The Blue Dwarf Gourami comes in 2 dominant color variations: neon and powder blue. They grow up to 3 inches and never display clean colors. Most Gourami fish showcase striped patterns, mixing their blue nuances with green or red stripes and spots. They have stock bodies with identical dorsal and abdominal fins covering more than half of their bodies.
Despite the fish’s relatively small size, the Blue Gourami requires at least 15 gallons of water for itself. This makes it difficult to keep it in community tanks, but not impossible, so long as you provide the fish with a heavy-planted habitat.
Just don’t house them with flashy or energetic fish since male Gouramis may see them as competition and become aggressive.
- The Blue Dwarf Gourami needs to live in aquariums with at least 50% of the space occupied by plants
- The Dwarf Gourami possesses a labyrinth organ, just like the Betta; this organ allows the fish to breathe atmospheric air since it cannot get enough oxygen from the water
- The Gourami displays 2 long, and thin antennae-like appendices below its abdomen, used for navigating the environment and looking for food
- Some compatible tank mates for the Dwarf Gourami include the neon tetra, gold and cherry barbs, and various species of Rasboras
8. Lake Kutubu Rainbowfish
The Lake Kutuhu Rainbowfish (the turquoise rainbowfish) can grow up to 5 inches, but it will remain generally smaller in captivity. It has a varying body shape, ranging from long to stocky, with a pointy head and a trapezoidal caudal fin. Its dorsal and abdominal fins are smaller, growing from the fish’s mid-section to its tail.
The fish’s base color is blue with iridescent variations, providing the Kutuhu with rainbow colors under bright light. This is an omnivorous and peaceful species but can exhibit high levels of energy translating to a more jittery behavior. This means that Kutuhu’s presence may scare off more laid-back and slow-moving species.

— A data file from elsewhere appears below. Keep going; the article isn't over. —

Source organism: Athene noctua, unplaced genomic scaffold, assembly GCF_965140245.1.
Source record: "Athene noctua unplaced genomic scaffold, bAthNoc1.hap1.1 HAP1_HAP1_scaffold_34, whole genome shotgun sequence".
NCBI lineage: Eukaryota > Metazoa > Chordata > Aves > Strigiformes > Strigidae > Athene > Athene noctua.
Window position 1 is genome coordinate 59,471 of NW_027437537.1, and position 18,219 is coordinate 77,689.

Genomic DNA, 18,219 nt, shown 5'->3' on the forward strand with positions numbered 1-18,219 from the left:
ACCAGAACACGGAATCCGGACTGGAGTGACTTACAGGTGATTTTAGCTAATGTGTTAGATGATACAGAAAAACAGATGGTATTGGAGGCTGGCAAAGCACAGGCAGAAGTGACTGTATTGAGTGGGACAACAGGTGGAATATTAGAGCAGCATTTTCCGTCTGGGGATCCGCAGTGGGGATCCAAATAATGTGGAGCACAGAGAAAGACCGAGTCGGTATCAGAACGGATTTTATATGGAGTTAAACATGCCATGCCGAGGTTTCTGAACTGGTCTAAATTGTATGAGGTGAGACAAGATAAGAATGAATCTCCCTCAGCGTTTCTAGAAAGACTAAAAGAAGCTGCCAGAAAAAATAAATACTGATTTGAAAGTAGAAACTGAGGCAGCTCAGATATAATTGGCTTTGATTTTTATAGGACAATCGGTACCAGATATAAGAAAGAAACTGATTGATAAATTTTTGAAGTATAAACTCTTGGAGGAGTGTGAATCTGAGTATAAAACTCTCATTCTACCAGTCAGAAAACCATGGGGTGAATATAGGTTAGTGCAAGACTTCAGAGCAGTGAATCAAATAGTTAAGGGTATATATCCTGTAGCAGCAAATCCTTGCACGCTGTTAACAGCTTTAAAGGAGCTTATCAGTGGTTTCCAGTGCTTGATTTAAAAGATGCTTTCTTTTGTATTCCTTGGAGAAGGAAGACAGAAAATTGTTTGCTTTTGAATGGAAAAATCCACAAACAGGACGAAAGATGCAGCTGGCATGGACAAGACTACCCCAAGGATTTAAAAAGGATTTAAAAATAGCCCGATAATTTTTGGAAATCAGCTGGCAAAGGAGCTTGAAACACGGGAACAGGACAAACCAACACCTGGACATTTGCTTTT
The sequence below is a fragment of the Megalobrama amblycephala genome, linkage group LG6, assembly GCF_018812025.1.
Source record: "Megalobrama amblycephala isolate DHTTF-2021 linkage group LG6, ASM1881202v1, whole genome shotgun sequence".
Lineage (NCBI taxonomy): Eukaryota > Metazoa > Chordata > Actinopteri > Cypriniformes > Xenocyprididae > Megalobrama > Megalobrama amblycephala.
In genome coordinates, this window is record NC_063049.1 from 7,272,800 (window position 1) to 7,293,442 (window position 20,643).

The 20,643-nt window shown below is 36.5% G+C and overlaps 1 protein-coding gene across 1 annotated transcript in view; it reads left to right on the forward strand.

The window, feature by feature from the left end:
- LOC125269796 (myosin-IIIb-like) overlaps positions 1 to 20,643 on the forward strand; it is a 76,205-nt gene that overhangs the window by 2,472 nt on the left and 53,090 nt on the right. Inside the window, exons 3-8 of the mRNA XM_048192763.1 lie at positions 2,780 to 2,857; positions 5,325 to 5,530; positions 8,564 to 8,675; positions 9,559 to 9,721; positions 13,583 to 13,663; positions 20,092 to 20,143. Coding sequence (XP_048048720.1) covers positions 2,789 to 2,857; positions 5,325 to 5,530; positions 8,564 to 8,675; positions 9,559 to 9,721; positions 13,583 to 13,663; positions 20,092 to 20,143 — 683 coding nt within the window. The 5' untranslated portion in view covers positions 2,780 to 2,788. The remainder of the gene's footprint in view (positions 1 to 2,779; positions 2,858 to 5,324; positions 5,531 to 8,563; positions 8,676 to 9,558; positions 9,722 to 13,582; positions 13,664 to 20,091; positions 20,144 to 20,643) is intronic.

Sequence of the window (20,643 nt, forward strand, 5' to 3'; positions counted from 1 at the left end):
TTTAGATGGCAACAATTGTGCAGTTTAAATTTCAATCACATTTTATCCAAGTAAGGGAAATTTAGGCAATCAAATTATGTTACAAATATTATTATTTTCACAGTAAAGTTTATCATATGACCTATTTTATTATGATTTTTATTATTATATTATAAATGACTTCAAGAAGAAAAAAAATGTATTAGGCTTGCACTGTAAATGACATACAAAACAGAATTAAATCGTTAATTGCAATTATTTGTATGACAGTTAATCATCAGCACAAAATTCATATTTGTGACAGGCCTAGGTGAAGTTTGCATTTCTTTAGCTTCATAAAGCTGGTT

- Lake Kutuhu does well in groups of at least 6 to 8 members since it displays shoaling behavior
- This fish ranks as a cold-water species, as it prefers temperatures between 66 °F and 77 °F
- The fish will eat mostly anything, including live, dried, and frozen fish food
- Keeping several males together will boost their coloring but increase their aggression towards one another as well; find the balance point and provide them with a lot of plants to minimize aggression
9. Blue Discus Fish
The Blue Discuss fish comes with disk-shaped body, short tail, and large and round dorsal and abdominal fins. This blue variation displays an incredible variety of color patterns, from spotted blue with red and green shades, to dark blue with black stripes and red fins. The Blue Discuss fish can grow up to 8-8.5 inches and requires a lot of space to feel comfortable.
This fish species is more demanding in terms of care and maintenance, which is why I don’t recommend it to beginners or even intermediates. You should keep the fish in groups, but you can also introduce it to community tanks with other peaceful and friendly species.
- General info:
- The Blue Discuss fish requires warmer waters with temperatures between 78 to 86 °F
- This species requires more complex care, regular water changes, and 0 ammonia and nitrites to remain healthy, making it unsuitable for inexperienced fish keepers
- Keep the fish in schools of 6-8 individuals, since they are family fish, used to bond with each other
- Unlike many aquarium fish, the Blue Discus female will care for the young, feeding them with mucus until they become independent
10. Blue Acara Cichlid
The Blue Acara Cichlid is similar in appearance to the Electric Blue Hap, although it doesn’t display the same predatorial, mean appearance. This Cichlid has a long body with a trapezoidal caudal fin and a dorsal fin covering its entire spine. It comes in several blue variations, often with metallic glows and green or purple nuances.
This species can grow up to 6-7 inches and requires around 30 gallons of water to thrive and remain comfortable over the years. It’s an easy-going fish and rather well-behaved compared to many other Cichlids. The Blue Acara can live up to 10 years in captivity with proper care and adequate maintenance.
- The Blue Acara is adaptable and hardy and doesn’t face too many health issues, given optimal water conditions
- The species is omnivorous but typically requires more protein than other species
- The Blue Acara fares the best with members of its own species and should live in groups of 6 to 8 at minimum
If you love bluefish, this list provides you with great options for your community tank. Just be wary of the fact that not all species are compatible with each other. Learn as much as you can about your preferred fish species to avoid incompatible mix-ups, which may cause problems in the long run.